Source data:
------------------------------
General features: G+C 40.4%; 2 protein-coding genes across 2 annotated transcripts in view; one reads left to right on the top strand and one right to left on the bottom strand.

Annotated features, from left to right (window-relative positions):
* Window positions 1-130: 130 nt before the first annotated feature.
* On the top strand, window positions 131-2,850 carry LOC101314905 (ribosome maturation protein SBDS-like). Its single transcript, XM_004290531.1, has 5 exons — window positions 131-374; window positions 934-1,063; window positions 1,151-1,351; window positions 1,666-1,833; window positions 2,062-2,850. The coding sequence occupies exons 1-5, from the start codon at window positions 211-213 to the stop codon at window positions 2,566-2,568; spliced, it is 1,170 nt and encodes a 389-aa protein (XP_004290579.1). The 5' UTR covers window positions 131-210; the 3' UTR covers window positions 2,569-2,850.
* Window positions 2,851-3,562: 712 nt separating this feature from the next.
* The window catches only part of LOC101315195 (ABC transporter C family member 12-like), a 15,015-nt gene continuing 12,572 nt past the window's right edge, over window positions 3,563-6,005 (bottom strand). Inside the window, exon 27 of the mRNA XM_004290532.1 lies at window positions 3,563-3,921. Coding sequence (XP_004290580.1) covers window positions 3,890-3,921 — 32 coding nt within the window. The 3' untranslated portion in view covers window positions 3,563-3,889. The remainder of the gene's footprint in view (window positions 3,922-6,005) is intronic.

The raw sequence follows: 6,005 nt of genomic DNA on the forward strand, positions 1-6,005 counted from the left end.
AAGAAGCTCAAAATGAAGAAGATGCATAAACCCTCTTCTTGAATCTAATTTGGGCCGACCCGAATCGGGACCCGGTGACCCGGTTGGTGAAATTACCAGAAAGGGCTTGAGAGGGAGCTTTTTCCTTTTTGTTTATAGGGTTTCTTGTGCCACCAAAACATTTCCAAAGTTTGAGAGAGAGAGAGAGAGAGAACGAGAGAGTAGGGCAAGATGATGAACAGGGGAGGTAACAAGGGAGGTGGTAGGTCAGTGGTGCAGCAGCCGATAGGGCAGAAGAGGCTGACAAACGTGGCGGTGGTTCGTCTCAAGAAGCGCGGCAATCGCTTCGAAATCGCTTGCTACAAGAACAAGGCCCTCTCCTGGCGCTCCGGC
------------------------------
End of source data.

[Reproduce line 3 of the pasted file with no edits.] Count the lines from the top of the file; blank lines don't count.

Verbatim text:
* Window positions 1-130: 130 nt before the first annotated feature.